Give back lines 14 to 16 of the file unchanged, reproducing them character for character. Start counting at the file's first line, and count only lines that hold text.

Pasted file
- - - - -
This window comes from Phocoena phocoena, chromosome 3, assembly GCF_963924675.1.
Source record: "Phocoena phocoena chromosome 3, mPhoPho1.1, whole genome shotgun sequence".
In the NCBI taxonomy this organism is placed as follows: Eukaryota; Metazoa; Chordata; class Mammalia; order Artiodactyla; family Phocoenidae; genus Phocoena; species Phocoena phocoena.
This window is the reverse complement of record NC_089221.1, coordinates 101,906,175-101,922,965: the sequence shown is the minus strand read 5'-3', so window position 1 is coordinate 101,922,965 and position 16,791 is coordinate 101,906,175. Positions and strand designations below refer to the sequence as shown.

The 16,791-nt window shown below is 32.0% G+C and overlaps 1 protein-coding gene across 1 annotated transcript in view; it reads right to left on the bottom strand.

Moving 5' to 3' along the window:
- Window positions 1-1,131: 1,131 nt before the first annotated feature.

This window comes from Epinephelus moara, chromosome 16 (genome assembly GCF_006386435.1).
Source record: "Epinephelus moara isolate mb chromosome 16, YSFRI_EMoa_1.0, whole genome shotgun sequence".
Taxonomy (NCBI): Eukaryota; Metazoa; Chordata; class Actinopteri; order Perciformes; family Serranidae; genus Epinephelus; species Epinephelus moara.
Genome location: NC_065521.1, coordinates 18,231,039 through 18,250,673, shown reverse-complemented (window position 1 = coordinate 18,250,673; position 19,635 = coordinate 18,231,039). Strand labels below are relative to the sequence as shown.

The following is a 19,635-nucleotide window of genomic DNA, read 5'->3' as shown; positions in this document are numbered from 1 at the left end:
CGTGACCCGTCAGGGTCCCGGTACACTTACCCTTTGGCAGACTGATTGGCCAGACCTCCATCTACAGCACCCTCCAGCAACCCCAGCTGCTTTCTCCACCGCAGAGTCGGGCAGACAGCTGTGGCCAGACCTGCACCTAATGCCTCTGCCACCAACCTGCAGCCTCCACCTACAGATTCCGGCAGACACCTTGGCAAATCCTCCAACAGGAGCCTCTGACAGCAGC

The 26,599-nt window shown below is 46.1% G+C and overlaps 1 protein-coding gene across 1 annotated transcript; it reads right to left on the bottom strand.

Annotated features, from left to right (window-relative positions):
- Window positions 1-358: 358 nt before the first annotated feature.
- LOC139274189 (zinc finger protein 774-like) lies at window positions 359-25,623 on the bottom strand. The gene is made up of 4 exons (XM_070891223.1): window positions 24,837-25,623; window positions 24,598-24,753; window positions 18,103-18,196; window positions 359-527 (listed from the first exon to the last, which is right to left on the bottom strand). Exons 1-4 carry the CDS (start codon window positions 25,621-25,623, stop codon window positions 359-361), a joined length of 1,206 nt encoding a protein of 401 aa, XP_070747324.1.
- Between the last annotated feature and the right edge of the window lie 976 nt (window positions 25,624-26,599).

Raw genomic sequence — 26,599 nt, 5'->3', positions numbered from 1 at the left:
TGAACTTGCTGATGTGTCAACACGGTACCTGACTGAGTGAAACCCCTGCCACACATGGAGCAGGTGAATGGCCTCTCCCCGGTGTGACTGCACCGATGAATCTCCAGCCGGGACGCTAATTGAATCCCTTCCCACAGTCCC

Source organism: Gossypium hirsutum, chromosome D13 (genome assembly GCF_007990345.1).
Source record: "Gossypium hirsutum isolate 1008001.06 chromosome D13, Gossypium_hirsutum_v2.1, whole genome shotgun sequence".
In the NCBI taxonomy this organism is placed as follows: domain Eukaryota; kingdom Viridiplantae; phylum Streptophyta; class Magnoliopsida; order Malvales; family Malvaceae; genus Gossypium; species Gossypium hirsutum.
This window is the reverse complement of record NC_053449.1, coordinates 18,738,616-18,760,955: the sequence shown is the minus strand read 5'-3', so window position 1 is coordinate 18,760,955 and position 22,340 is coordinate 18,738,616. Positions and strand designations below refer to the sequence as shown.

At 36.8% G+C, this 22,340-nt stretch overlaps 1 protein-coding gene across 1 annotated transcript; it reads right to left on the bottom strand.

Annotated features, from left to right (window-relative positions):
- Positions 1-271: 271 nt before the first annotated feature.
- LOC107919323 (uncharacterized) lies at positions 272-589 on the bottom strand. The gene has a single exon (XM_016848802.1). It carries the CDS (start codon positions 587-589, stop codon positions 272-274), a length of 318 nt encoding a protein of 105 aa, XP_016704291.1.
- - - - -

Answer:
The 26,599-nt window shown below is 46.1% G+C and overlaps 1 protein-coding gene across 1 annotated transcript; it reads right to left on the bottom strand.

Annotated features, from left to right (window-relative positions):
- Window positions 1-358: 358 nt before the first annotated feature.